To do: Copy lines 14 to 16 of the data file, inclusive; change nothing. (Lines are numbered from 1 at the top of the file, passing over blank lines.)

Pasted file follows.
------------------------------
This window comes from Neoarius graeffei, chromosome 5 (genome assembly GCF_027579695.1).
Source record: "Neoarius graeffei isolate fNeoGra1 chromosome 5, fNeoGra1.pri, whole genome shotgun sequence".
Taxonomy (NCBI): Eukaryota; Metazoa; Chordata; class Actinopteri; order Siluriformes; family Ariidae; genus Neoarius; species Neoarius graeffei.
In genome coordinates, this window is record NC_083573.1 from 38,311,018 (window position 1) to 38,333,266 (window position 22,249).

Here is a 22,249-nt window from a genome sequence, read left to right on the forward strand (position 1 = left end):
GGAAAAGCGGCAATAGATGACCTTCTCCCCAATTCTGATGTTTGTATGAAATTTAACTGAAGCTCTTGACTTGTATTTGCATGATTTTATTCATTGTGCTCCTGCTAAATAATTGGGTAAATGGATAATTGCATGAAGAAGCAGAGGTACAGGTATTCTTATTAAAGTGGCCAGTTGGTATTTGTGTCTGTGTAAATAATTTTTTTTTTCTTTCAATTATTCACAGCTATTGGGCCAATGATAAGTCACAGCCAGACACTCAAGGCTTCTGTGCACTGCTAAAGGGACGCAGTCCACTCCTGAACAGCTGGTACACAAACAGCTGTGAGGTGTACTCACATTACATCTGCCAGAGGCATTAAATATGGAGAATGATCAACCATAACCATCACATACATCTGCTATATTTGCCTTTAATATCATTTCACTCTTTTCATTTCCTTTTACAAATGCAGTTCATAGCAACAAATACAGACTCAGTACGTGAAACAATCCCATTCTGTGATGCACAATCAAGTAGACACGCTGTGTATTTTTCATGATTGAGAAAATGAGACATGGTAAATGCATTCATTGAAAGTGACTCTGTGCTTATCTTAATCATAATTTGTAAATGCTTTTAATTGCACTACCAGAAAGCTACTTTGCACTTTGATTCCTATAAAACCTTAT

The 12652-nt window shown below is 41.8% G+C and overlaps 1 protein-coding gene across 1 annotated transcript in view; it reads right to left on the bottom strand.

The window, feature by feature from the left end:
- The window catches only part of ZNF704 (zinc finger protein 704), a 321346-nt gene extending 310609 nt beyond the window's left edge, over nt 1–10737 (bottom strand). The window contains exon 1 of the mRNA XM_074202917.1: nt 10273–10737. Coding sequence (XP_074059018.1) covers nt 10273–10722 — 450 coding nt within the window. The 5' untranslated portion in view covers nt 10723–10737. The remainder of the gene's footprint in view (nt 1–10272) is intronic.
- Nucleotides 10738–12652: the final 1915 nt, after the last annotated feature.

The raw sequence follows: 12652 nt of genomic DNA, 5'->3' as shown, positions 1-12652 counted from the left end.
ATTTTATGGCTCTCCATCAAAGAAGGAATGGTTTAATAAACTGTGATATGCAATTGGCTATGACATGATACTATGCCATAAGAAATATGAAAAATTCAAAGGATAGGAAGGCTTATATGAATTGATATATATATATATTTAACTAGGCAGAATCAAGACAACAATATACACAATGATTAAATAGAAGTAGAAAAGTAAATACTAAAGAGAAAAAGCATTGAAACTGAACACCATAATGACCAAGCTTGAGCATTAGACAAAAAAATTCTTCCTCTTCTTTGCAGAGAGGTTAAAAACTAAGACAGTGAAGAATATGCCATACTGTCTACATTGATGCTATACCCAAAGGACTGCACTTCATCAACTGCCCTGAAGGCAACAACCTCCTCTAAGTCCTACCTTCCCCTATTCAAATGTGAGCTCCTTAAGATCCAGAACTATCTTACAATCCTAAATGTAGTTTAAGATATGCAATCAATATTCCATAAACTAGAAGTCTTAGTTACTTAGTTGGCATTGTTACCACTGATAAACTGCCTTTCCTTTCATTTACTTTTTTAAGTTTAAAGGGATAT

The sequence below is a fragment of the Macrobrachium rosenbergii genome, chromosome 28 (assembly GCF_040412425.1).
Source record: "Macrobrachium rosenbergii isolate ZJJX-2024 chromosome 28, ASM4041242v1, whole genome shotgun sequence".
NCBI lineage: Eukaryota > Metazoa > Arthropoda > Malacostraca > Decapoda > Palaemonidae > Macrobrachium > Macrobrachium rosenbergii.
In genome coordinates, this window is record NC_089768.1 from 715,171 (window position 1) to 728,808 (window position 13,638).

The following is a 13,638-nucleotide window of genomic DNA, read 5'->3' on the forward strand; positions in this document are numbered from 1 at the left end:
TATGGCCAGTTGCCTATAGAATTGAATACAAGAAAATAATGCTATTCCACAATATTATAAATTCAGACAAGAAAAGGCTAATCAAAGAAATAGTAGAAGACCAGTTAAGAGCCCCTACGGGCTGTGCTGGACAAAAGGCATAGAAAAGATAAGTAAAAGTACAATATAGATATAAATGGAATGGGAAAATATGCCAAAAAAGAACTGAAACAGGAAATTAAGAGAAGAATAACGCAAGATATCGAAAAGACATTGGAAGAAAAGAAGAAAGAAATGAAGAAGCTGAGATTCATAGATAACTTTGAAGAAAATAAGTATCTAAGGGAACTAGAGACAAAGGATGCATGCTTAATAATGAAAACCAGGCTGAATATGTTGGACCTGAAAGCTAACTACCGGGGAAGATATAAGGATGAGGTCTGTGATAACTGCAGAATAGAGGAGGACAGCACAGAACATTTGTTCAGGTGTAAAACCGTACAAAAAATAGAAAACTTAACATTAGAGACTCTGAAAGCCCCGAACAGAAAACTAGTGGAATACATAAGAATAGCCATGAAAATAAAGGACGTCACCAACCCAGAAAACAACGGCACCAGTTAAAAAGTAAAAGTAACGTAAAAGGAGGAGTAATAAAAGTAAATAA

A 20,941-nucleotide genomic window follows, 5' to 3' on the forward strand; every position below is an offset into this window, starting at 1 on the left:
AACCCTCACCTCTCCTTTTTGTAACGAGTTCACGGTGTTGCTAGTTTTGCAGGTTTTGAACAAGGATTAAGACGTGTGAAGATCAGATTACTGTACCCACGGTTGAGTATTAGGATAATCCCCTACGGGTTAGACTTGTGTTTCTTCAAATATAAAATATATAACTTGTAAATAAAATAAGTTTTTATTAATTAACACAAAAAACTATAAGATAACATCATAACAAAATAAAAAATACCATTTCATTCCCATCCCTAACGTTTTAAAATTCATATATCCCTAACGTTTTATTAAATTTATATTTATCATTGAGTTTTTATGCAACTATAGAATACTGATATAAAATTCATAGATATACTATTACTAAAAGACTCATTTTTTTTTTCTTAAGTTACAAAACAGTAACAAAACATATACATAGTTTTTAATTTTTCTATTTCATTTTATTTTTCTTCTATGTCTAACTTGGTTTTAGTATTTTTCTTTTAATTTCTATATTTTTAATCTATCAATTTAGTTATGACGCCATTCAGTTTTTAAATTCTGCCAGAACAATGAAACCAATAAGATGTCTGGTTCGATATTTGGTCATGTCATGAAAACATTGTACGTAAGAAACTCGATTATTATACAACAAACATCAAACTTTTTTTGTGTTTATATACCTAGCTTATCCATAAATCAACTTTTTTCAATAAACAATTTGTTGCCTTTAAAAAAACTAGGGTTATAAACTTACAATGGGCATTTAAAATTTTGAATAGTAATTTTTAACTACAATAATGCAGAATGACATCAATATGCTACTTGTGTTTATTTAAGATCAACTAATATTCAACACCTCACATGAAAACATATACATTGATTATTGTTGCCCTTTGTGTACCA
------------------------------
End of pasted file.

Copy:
Source record: "Macrobrachium rosenbergii isolate ZJJX-2024 chromosome 28, ASM4041242v1, whole genome shotgun sequence".
NCBI lineage: Eukaryota > Metazoa > Arthropoda > Malacostraca > Decapoda > Palaemonidae > Macrobrachium > Macrobrachium rosenbergii.
In genome coordinates, this window is record NC_089768.1 from 715,171 (window position 1) to 728,808 (window position 13,638).